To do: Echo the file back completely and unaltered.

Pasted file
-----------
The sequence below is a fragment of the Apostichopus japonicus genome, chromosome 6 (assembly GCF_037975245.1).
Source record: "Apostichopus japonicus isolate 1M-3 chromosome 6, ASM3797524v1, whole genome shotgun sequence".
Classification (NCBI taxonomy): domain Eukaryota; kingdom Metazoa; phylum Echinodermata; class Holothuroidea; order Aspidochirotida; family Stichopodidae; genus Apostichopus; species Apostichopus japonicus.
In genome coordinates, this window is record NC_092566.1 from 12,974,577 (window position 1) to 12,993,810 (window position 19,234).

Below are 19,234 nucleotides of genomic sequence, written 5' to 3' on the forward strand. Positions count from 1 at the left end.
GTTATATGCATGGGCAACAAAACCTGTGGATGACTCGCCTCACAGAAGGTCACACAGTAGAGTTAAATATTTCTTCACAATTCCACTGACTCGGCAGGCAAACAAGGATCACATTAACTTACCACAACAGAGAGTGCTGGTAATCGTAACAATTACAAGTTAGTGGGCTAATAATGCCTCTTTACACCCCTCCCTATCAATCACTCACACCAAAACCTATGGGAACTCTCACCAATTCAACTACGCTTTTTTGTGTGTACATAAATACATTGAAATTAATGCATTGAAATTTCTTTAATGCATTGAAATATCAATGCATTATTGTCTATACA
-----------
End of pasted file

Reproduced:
The sequence below is a fragment of the Apostichopus japonicus genome, chromosome 6 (assembly GCF_037975245.1).
Source record: "Apostichopus japonicus isolate 1M-3 chromosome 6, ASM3797524v1, whole genome shotgun sequence".
Classification (NCBI taxonomy): domain Eukaryota; kingdom Metazoa; phylum Echinodermata; class Holothuroidea; order Aspidochirotida; family Stichopodidae; genus Apostichopus; species Apostichopus japonicus.
In genome coordinates, this window is record NC_092566.1 from 12,974,577 (window position 1) to 12,993,810 (window position 19,234).

Below are 19,234 nucleotides of genomic sequence, written 5' to 3' on the forward strand. Positions count from 1 at the left end.
GTTATATGCATGGGCAACAAAACCTGTGGATGACTCGCCTCACAGAAGGTCACACAGTAGAGTTAAATATTTCTTCACAATTCCACTGACTCGGCAGGCAAACAAGGATCACATTAACTTACCACAACAGAGAGTGCTGGTAATCGTAACAATTACAAGTTAGTGGGCTAATAATGCCTCTTTACACCCCTCCCTATCAATCACTCACACCAAAACCTATGGGAACTCTCACCAATTCAACTACGCTTTTTTGTGTGTACATAAATACATTGAAATTAATGCATTGAAATTTCTTTAATGCATTGAAATATCAATGCATTATTGTCTATACA